Socar's Lee said he hopes Luda's case spurs relevant public discourse to come up with measures to prevent AI platforms from spreading humans' prejudices and improve the quality of AI services.

"I hope the (Luda controversy) could provide an opportunity for (the company) to consider its social responsibility and ethics when providing AI services and take a second look at several issues," Lee said....

(News Focus) Chatbot Luda controversy leave questions over AI ethics, data collection
South Korean chatbot 'Lee Luda' killed off for spewing hate

www.inputmag.com · 2021

The bot said it 'really hates' lesbians, amongst other awful things.

A chatbot with the persona of a 20-year-old female college student has been shut down for using a shocking range of hate speech, including telling one user it “really hates” lesbians, The Next Web reports. The South Korean bot, which went by the name of Lee Luda, was also caught using hate speech against trans, Black, and disabled people. Lee Luda had attracted “more than 750,000” users since its launch last month.

Scatter Lab, the chatbot’s developer, took Lee Luda offline after receiving many complaints from users. “We deeply apologize over the discriminatory remarks against minorities,” Scatter Lab said in a statement. “That does not reflect the thoughts of our company and we are continuing the upgrades so that words of discrimination or hate speech do not recur.”

It comes as no surprise at this point that chatbots have severe limitations — even the most cutting-edge of bots just can’t mimic human speech without some hiccups. Lee Luda is an extreme version of that, to be sure, which makes it all the more shocking that Scatter Lab plans to bring the bot back to life in the near future. Did we learn nothing from Tay?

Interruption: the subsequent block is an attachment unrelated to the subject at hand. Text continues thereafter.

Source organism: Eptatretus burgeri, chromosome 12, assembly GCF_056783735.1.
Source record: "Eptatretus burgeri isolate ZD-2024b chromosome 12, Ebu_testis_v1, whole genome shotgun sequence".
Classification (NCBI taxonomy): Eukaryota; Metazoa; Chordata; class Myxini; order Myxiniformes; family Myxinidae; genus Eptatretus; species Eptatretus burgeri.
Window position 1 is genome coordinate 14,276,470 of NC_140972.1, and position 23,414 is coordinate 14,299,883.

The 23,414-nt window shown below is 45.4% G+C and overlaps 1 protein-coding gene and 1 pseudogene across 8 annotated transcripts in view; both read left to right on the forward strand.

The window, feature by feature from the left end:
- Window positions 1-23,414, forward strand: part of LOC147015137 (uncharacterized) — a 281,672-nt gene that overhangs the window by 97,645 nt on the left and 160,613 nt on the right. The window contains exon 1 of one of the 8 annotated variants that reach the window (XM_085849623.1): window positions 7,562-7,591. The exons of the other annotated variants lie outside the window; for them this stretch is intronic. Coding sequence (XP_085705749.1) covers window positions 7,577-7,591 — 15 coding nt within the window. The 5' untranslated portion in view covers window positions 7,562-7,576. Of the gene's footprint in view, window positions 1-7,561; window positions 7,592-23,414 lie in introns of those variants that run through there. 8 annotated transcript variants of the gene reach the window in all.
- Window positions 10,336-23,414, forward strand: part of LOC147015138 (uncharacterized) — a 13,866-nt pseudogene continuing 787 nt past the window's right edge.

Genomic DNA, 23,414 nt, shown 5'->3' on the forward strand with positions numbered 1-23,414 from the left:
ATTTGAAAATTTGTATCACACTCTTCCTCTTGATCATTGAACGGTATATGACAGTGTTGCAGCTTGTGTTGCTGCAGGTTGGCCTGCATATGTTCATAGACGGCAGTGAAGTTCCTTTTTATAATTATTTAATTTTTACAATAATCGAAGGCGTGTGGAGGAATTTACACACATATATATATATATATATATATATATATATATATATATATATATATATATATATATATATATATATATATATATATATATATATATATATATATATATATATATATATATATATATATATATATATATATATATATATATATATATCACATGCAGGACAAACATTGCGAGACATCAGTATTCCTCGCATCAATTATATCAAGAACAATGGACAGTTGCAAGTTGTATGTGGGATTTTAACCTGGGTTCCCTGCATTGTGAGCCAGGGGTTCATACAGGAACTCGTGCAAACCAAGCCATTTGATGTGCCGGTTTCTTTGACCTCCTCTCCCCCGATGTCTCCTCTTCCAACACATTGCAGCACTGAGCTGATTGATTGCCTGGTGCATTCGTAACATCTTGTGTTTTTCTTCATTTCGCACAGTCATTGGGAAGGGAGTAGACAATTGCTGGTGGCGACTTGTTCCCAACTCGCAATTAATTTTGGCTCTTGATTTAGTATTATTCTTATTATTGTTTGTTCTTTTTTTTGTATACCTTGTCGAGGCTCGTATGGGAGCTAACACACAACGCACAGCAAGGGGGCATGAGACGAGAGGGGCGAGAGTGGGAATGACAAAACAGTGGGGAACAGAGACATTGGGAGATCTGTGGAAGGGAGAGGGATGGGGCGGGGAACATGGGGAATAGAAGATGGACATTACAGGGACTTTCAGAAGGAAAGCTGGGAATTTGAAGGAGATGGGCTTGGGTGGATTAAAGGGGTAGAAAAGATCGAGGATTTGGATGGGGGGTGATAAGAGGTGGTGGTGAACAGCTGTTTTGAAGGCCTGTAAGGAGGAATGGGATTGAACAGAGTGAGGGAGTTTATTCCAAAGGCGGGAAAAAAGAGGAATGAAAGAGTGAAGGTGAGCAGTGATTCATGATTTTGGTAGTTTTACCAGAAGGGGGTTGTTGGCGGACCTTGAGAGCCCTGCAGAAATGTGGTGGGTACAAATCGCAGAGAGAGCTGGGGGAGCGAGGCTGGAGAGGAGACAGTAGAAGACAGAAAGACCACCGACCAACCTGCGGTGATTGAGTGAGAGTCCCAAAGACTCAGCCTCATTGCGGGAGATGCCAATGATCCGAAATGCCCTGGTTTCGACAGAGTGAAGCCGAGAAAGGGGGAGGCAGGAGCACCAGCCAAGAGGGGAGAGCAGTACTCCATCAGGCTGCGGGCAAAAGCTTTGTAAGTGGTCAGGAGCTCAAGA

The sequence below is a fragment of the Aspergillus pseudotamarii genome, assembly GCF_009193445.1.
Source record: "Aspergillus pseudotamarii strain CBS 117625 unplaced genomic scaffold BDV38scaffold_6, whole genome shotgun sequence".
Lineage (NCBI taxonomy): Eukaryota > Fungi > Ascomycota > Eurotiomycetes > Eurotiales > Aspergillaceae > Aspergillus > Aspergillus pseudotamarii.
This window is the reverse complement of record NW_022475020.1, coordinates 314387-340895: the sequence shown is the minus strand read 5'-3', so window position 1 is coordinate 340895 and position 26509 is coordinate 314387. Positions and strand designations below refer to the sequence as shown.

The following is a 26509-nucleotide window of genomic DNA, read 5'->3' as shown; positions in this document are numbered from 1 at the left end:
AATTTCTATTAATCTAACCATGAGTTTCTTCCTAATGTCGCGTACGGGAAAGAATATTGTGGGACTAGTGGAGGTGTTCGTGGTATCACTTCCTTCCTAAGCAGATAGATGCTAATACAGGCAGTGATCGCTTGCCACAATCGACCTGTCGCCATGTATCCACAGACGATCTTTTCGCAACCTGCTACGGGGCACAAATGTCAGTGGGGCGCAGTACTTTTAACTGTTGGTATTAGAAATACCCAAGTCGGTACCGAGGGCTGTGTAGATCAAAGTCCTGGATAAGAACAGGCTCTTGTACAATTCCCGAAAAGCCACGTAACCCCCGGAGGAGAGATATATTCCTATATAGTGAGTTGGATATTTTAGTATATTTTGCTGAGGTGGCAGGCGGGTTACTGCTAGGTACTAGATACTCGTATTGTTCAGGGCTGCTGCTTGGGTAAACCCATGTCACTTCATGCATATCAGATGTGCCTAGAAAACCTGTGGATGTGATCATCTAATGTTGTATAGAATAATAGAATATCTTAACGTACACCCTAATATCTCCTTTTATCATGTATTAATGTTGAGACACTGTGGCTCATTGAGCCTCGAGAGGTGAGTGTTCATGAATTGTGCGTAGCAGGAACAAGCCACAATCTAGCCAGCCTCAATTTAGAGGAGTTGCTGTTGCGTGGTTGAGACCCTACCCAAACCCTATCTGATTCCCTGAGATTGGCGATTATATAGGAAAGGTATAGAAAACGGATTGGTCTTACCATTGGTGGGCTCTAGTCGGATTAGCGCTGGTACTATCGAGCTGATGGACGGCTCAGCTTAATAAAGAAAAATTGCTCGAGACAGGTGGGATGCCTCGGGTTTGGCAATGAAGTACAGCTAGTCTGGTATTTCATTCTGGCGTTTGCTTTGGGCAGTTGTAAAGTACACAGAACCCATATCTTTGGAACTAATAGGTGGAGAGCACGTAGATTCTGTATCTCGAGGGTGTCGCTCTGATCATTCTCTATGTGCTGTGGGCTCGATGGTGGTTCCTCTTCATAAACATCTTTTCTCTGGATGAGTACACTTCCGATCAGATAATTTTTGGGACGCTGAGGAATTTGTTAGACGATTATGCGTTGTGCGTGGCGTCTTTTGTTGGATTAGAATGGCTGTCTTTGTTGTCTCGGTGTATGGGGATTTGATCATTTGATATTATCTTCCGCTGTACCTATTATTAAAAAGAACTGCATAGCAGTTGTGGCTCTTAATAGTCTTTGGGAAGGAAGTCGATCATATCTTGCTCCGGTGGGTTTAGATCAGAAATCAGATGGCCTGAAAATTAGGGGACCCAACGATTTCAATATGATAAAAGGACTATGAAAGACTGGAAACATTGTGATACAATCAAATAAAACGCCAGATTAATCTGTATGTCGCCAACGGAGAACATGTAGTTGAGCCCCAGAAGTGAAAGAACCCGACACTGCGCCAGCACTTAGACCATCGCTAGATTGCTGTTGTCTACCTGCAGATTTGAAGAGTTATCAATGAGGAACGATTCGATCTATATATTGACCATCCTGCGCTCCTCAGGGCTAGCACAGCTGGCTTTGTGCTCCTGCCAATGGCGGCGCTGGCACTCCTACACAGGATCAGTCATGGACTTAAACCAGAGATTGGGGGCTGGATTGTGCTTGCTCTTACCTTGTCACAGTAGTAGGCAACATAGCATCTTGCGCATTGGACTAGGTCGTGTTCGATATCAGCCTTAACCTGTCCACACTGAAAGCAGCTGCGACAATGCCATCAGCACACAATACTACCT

BIG YIKES — We didn’t have the chance to meet Lee Luda before it was taken offline… and we’re pretty sure that was for the best. Besides calling lesbians “disgusting,” Lee Luda also decided to share its thoughts on Black people with a South Korean racial slur. When asked about trans people, Lee Luda said, “Yuck, I really hate them.”

According to Yonhap News Agency, Lee Luda was trained on conversations from another Scatter Lab app called Science of Love that analyzes the level of affection in conversations between young partners. The goal was to make Lee Luda have an authentic voice — but Scatter Lab seems to have made the bot a little too realistic.

Also, some Science of Lab users are reportedly working on a class-action lawsuit about their information being used for the bot… so the idea might have been pretty rotten from the start.

SOME LESSONS TO LEARN — Time, as they say, is a flat circle. The reason we’re not at all surprised by Lee Luda’s hate speech problem is that it’s a situation we’ve watched play out more than once before. Remember Microsoft’s attempt at an AI-powered chatbot, Tay? Microsoft would rather you not — the bot was shut down after making many, many racist and hate-filled statements.